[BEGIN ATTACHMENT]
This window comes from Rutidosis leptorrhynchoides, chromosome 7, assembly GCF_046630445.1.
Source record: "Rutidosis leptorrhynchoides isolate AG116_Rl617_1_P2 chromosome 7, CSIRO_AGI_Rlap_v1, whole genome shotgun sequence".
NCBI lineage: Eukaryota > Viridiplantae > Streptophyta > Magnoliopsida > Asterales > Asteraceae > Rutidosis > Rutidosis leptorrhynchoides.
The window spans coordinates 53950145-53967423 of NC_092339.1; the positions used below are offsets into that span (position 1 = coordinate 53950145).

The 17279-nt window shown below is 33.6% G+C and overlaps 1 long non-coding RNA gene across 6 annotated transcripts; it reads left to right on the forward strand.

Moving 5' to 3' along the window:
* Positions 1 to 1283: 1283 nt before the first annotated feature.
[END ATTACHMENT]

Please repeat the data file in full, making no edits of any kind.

This window comes from Rutidosis leptorrhynchoides, chromosome 7, assembly GCF_046630445.1.
Source record: "Rutidosis leptorrhynchoides isolate AG116_Rl617_1_P2 chromosome 7, CSIRO_AGI_Rlap_v1, whole genome shotgun sequence".
NCBI lineage: Eukaryota > Viridiplantae > Streptophyta > Magnoliopsida > Asterales > Asteraceae > Rutidosis > Rutidosis leptorrhynchoides.
The window spans coordinates 53950145-53967423 of NC_092339.1; the positions used below are offsets into that span (position 1 = coordinate 53950145).

The 17279-nt window shown below is 33.6% G+C and overlaps 1 long non-coding RNA gene across 6 annotated transcripts; it reads left to right on the forward strand.

Moving 5' to 3' along the window:
* Positions 1 to 1283: 1283 nt before the first annotated feature.